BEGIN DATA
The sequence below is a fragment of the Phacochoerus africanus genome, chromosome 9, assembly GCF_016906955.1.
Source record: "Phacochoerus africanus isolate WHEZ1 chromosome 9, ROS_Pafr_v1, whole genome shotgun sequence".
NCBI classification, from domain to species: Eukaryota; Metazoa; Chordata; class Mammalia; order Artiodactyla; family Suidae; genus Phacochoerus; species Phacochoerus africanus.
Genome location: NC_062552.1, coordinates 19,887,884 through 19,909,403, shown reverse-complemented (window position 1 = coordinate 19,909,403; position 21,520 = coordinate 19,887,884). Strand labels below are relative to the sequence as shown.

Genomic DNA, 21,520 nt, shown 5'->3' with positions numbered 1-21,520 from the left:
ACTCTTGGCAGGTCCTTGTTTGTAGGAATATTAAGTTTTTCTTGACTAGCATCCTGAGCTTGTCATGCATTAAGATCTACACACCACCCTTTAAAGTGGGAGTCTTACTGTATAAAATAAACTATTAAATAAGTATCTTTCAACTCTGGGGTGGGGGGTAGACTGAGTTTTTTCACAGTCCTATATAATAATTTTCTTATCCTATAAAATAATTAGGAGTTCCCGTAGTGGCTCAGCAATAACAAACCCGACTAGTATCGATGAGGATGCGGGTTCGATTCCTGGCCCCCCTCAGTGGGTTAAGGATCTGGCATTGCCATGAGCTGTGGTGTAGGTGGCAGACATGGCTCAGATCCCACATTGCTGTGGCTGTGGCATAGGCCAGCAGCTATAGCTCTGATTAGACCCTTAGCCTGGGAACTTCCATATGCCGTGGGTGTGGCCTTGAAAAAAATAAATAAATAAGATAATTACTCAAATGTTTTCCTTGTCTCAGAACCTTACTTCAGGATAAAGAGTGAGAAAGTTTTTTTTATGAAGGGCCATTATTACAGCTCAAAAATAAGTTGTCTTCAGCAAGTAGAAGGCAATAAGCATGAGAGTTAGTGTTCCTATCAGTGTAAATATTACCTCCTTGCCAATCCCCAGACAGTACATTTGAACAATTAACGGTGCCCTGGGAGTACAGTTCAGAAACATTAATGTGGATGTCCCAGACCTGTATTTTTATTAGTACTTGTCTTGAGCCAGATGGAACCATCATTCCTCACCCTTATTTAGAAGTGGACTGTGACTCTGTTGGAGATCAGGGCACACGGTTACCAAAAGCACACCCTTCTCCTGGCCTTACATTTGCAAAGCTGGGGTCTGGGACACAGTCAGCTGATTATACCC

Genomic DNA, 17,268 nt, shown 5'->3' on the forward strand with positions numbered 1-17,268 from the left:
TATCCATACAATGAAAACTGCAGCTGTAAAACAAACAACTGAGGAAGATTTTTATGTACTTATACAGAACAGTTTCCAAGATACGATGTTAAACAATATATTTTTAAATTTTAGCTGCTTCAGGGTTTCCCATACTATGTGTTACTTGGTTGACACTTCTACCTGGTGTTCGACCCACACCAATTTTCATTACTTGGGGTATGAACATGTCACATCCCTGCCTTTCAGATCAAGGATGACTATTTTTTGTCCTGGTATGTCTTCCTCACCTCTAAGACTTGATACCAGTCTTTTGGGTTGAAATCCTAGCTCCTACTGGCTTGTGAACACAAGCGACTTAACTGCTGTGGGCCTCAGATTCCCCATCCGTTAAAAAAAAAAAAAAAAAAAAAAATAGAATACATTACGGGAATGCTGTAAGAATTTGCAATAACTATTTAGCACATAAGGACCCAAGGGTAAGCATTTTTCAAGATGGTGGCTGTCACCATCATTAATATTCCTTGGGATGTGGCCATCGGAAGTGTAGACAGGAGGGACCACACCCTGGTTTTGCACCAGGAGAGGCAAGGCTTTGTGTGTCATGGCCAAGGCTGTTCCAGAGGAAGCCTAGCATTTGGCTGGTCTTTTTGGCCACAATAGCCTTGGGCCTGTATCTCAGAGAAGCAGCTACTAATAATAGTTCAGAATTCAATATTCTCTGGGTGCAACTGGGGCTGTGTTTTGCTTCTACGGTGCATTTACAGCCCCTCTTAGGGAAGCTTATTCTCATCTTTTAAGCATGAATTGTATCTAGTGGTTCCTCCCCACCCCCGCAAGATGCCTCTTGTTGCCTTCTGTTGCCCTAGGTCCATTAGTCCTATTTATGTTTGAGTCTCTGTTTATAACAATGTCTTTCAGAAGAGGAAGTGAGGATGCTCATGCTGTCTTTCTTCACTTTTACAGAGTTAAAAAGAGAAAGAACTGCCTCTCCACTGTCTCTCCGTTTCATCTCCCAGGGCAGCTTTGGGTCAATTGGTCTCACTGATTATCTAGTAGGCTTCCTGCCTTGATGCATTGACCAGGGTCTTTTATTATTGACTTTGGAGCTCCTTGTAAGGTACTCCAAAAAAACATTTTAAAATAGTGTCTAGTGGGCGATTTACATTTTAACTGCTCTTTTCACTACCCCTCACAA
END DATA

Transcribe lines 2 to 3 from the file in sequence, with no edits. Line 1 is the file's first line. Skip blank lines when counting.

Source record: "Phacochoerus africanus isolate WHEZ1 chromosome 9, ROS_Pafr_v1, whole genome shotgun sequence".
NCBI classification, from domain to species: Eukaryota; Metazoa; Chordata; class Mammalia; order Artiodactyla; family Suidae; genus Phacochoerus; species Phacochoerus africanus.